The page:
Venous blood from the pelvis is drained by the venous plexuses that surround the pelvic organs. They include the rectal, vesical, prostatic, uterine and vaginal venous plexuses. Most of them empty into the internal iliac vein, which is a tributary to the inferior vena cava. Other than the vena cava, some portion of the venous blood flows into the inferior mesenteric vein and then into the hepatic portal system

If you came here confused about the pelvic vasculature, we have a study set to help you learn this topic efficiently.

Innervation

There are four major nervous structures found in the pelvis:

  • Lumbosacral trunk
  • Sacral plexus 
  • Coccygeal plexus 
  • Autonomic pelvic nerves

These nerves supply the pelvic viscera, muscles of the pelvic floor and perineum, gluteal region and the lower limb.

Nerves of the pelvis and perineum - a diagram.

The lumbosacral trunk is a nerve bundle formed by the anterior rami of L4-L5 lumbar nerves. It is a root which contributes to the sacral plexus. The lumbosacral trunk and anterior rami of S1-S4 interconnect to form the sacral plexus. Whilst the anterior rami of S4, S5 and Co (coccygeal nerve) unite to form the coccygeal plexus.

Concerning the autonomic pelvic nerves, there are sympathetic and parasympathetic inputs. They are given by the lumbar, sacral and pelvic splanchnic nerves. Lumbar and sacral splanchnic nerves provide the pelvis with sympathetic innervation, whereas the parasympathetic supply is given by the pelvic splanchnic nerves. Splanchnic nerves contribute to forming additional pelvic plexuses, such as the inferior hypogastric plexus. This plexus is the source for all subsequent plexuses that innervate the pelvic viscera: prostatic plexus (males), uterovaginal plexus (females) and middle rectal plexus. 

Now that you’re familiar with the basics of pelvic innervation, expand your knowledge with our video tutorials and quizzes.

Lumbar and sacral plexus

The lumbar plexus (L1-L4) is formed by the anterior rami L1-L4 and a contribution from the anterior ramus of T12. The plexus spreads over the anterior surface of the psoas major muscle. Forming 6 main branches, it provides innervation for the muscles of the posterior abdominal wall and thigh, as well as for the skin of the scrotum, labiae, inguinum, and thigh.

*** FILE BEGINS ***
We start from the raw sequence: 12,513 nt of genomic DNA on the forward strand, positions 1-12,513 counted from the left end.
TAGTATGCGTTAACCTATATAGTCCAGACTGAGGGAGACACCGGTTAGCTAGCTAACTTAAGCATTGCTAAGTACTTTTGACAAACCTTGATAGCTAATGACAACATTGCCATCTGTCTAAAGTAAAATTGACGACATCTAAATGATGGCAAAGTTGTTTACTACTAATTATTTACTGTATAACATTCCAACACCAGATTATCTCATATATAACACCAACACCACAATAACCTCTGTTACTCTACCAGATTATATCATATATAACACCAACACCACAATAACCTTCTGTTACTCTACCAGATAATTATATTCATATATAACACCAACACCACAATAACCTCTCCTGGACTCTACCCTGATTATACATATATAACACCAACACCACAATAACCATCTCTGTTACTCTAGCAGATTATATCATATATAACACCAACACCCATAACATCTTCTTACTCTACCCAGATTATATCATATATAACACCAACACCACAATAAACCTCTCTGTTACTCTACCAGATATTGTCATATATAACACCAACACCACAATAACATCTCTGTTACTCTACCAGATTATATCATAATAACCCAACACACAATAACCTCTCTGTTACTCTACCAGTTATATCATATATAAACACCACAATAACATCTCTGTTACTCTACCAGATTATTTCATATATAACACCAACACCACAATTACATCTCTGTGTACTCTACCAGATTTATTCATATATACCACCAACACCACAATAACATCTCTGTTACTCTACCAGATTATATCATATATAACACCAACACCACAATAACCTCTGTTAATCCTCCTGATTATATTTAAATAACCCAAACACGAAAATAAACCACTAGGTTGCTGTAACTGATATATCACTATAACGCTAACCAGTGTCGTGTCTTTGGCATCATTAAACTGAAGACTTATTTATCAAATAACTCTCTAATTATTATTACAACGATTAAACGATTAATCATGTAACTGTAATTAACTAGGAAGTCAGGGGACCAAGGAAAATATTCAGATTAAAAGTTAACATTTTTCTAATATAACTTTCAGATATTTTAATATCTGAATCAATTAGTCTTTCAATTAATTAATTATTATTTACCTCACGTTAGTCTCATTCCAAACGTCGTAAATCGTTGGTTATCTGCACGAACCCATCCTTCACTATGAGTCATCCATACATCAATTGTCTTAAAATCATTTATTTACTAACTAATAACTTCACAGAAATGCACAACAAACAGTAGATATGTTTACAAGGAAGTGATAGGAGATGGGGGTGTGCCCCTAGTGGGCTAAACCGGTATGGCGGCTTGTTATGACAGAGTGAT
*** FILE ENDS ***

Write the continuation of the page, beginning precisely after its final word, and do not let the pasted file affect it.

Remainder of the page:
Sacral plexus is formed by the lumbosacral trunk (L4, L5), anterior rami of S1-S4 and a part of the anterior ramus of S5. The plexus is found inferiorly to the lumbar plexus, lying on the anterior surface of the piriformis muscle. Most of its branches supply the gluteal and lower limb muscles. The perineum is supplied by the pudendal nerve.

Branches of the lumbosacral plexus
Lumbar plexus iliohypogastric, ilioinguinal, genitofemoral, lateral femoral cutaneous, femoral, obturator, short muscular branches and accessory obturator nerves
Sacral plexus Nerve to quadratus femoris and gemellus inferior, nerve to obturator internus and gemellus superior, nerve to piriformis, superior gluteal, inferior gluteal, posterior femoral cutaneous, sciatic, perforating cutaneous, pudendal, nerves to levator ani and external anal sphincter

Lumbar and sacral plexuses are tested very frequently in the anatomy exams. Ace them with Kenhub. In case you have forgotten the anatomy of spinal nerves and anterior rami, check out our peripheral nervous system study set.

Video tutorials

Quizzes

Pelvis and perineum - want to learn more about it?

Our engaging videos, interactive quizzes, in-depth articles and HD atlas are here to get you top results faster.

Sign up for your free Kenhub account today and join over 1,089,069 successful anatomy students.

“I would honestly say that Kenhub cut my study time in half.” – Read more. Kim Bengochea Kim Bengochea, Regis University, Denver

Show references

References:

  • Drake, R. L., Vogl, A. W., & Mitchell, A. W. M. (2015). Gray’s Anatomy for Students (3rd ed.). Philadelphia, PA: Churchill Livingstone.
  • Moore, K. L., Dalley, A. F., & Agur, A. M. R. (2014). Clinically Oriented Anatomy (7th ed.). Philadelphia, PA: Lippincott Williams & Wilkins.
  • Standring, S. (2016). Gray's Anatomy (41tst ed.). Edinburgh: Elsevier Churchill Livingstone.

Article, revew and layout:

  • Jana Vasković
  • Nicola McLaren

Illustrations:

  • Pelvic floor - a diagram. - Liene Znotina
  • Female anatomy diagram - Irina Münstermann
  • Male anatomy diagram - Irina Münstermann
  • Blood vessels of the pelvis and perineum - a diagram. - Irina Münstermann
  • Nerves of the pelvis and perineum - a diagram. - Irina Münstermann
© Unless stated otherwise, all content, including illustrations are exclusive property of Kenhub GmbH, and are protected by German and international copyright laws. All rights reserved.

Related diagrams and images

Continue your learning

Read more articles

Show 4 more articles

Watch videos

Take a quiz

Browse atlas

Well done!

Register now and grab your free ultimate anatomy study guide!

Create your free account.
Start learning anatomy in less than 60 seconds.